I’m the first to admit that technology is cool, and I can easily get excited about a gadget just because it’s cool. I have many gadget sitting on shelves gathering dust for that very reason. Once the excitement was past, it turned out that the gadget wasn’t all that useful, reliable, or helpful.

In his Convince and Convert blog, Jay Baer makes the point that finding out where customers can use your help can improve your marketing efforts. He advocates implementing your marketing activities in such a way that customers will find some utility in your communication. One example I have is a newsletter we get from a local auto repair shop full of quirky tidbits and useful tips on gardening or cleaning out the attic. My wife actually takes the time to read it, and then gives me the coupon for an oil change.

Applied to technology marketing, helpfulness should be a big part of your strategy. It’s important to remember to always tie your messages back to what your product or service actually does for the customer. Ask the question, how does this help make the customer’s life better in some meaningful way. Ideally, you should be able to make that case that if people fit a certain profile, they will be significantly better off using your product then they were previously, or if they used a competitive product. If you are struggling to understand your audience’s needs, maybe it’s time to do a bit more research and message development.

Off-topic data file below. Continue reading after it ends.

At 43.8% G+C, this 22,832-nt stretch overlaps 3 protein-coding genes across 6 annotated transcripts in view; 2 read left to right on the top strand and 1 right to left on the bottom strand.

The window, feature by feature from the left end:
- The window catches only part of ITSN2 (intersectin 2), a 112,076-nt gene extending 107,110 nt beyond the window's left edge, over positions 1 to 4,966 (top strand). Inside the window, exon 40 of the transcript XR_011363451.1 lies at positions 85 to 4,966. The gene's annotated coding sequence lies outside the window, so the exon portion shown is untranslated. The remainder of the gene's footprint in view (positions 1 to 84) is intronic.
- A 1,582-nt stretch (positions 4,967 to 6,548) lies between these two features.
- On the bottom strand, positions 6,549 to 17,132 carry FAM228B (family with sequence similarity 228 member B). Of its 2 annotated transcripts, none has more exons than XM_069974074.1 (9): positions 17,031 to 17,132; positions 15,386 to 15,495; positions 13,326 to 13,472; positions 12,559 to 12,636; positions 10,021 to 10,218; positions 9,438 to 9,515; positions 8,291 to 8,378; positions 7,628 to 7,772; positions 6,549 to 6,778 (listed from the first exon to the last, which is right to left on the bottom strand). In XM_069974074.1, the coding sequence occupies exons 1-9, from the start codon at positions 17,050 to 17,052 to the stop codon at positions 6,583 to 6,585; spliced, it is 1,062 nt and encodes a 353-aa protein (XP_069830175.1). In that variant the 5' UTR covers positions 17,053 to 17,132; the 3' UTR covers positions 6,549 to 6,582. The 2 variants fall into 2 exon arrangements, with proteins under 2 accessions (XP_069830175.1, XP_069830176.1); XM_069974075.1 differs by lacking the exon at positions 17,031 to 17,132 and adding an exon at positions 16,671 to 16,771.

Tools like ROI calculators that give customers a way to evaluate whether or not your product will help save some money are incredibly valuable. Yet, too often I hear about how hard it is to figure out ROI. These days customers are most interested in saving money so demonstrating how much money your software will save is a great strategy for anything in the B2B world.

On the B2C front, a big part of the iPhone’s success ties back to the huge catalog of apps. While many of them are fluff, a large number are actually helpful. Once people find something to be useful, they tell their friends who in turn run out and buy an iPhone. The real genius in the iPhone isn’t the touch screen, but a friendly UI that lets people discover and use truly helpful apps.

Want a blowout success? Think long and hard about how you can help your customers. What are their pain points and how can you help?